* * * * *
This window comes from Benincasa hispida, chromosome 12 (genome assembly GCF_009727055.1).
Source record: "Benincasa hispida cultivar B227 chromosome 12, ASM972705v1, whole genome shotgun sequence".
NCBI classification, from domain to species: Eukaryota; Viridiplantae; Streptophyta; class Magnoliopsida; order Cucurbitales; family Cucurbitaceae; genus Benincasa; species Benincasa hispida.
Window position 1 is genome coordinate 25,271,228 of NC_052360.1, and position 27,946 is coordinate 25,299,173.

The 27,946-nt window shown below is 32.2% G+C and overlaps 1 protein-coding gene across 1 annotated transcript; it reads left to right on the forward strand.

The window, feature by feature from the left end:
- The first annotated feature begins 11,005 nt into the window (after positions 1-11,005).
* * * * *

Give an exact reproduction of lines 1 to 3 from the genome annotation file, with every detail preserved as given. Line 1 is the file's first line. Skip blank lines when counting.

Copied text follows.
This window comes from Benincasa hispida, chromosome 12 (genome assembly GCF_009727055.1).
Source record: "Benincasa hispida cultivar B227 chromosome 12, ASM972705v1, whole genome shotgun sequence".
NCBI classification, from domain to species: Eukaryota; Viridiplantae; Streptophyta; class Magnoliopsida; order Cucurbitales; family Cucurbitaceae; genus Benincasa; species Benincasa hispida.